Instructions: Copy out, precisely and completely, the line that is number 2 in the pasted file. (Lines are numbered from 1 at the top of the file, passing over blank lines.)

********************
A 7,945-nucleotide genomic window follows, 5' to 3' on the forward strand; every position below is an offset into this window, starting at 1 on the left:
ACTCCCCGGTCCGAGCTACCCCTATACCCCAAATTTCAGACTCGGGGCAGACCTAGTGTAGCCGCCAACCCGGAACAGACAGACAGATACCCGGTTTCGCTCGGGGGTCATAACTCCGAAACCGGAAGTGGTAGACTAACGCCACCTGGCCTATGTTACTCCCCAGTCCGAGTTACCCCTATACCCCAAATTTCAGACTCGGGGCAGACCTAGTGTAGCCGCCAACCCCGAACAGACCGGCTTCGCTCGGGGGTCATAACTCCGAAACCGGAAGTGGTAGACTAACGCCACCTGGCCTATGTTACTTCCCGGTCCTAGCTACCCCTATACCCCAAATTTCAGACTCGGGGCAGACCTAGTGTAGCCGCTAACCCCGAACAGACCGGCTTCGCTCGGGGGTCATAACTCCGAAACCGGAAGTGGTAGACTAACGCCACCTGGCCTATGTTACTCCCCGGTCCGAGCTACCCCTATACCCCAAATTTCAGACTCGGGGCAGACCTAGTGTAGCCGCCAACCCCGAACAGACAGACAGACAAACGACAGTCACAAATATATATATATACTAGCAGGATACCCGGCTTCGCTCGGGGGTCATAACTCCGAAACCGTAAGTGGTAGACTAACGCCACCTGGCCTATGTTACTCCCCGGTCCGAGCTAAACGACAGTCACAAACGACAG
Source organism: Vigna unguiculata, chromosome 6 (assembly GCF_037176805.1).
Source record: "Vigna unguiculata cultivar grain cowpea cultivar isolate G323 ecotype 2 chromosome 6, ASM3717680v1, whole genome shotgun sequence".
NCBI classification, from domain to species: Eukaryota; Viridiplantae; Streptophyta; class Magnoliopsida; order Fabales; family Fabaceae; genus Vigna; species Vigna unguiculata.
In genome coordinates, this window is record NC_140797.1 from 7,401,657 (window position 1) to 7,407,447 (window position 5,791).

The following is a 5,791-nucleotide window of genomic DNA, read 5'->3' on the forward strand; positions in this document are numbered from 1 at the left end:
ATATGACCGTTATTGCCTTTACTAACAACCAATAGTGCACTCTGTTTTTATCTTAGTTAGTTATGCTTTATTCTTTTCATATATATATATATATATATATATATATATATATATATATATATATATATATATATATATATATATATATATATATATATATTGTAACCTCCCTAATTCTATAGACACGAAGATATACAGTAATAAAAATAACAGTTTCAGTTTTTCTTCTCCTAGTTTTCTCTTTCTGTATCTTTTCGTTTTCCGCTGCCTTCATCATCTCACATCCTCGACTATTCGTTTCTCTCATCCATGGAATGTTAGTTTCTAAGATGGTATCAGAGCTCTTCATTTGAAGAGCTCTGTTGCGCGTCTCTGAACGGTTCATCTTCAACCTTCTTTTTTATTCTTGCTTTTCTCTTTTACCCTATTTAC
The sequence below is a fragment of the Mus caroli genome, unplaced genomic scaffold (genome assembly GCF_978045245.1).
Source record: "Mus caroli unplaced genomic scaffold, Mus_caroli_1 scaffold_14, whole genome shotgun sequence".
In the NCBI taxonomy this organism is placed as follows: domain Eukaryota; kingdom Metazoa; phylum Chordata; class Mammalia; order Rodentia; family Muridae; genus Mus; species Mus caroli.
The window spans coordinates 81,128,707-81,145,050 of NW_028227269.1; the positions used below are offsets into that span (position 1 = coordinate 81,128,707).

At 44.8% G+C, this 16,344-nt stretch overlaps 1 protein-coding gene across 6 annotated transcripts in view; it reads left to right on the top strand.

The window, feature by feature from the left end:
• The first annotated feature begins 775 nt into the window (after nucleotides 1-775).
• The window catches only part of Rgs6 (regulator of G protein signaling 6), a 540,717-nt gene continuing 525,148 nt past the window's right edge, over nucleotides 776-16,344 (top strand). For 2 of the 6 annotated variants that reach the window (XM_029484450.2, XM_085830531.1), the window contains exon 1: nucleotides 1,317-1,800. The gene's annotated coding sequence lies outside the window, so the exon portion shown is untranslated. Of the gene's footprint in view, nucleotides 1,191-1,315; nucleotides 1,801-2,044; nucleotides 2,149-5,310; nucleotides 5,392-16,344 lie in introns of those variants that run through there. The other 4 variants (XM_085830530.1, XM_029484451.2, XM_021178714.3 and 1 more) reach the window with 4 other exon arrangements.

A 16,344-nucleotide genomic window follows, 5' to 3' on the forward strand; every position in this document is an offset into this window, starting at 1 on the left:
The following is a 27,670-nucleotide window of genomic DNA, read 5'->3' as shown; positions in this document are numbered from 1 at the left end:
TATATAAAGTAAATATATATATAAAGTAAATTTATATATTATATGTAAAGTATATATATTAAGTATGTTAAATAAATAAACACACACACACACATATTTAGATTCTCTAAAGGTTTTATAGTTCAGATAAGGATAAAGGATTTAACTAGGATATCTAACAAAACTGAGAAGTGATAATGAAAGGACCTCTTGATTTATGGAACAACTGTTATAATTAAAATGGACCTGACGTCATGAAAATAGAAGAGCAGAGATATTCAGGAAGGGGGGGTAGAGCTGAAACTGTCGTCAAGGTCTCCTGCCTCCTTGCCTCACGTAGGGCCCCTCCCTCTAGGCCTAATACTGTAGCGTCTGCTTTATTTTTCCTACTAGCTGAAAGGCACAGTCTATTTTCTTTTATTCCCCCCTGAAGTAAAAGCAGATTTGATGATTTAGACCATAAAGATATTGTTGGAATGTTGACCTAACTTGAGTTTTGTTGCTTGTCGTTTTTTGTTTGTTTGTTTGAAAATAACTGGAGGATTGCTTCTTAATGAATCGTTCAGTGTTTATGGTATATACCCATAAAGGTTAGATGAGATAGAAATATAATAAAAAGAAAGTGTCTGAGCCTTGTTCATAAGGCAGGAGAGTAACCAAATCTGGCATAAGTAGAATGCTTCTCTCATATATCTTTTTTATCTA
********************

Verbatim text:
ACTCCCCGGTCCGAGCTACCCCTATACCCCAAATTTCAGACTCGGGGCAGACCTAGTGTAGCCGCCAACCCGGAACAGACAGACAGATACCCGGTTTCGCTCGGGGGTCATAACTCCGAAACCGGAAGTGGTAGACTAACGCCACCTGGCCTATGTTACTCCCCAGTCCGAGTTACCCCTATACCCCAAATTTCAGACTCGGGGCAGACCTAGTGTAGCCGCCAACCCCGAACAGACCGGCTTCGCTCGGGGGTCATAACTCCGAAACCGGAAGTGGTAGACTAACGCCACCTGGCCTATGTTACTTCCCGGTCCTAGCTACCCCTATACCCCAAATTTCAGACTCGGGGCAGACCTAGTGTAGCCGCTAACCCCGAACAGACCGGCTTCGCTCGGGGGTCATAACTCCGAAACCGGAAGTGGTAGACTAACGCCACCTGGCCTATGTTACTCCCCGGTCCGAGCTACCCCTATACCCCAAATTTCAGACTCGGGGCAGACCTAGTGTAGCCGCCAACCCCGAACAGACAGACAGACAAACGACAGTCACAAATATATATATATACTAGCAGGATACCCGGCTTCGCTCGGGGGTCATAACTCCGAAACCGTAAGTGGTAGACTAACGCCACCTGGCCTATGTTACTCCCCGGTCCGAGCTAAACGACAGTCACAAACGACAG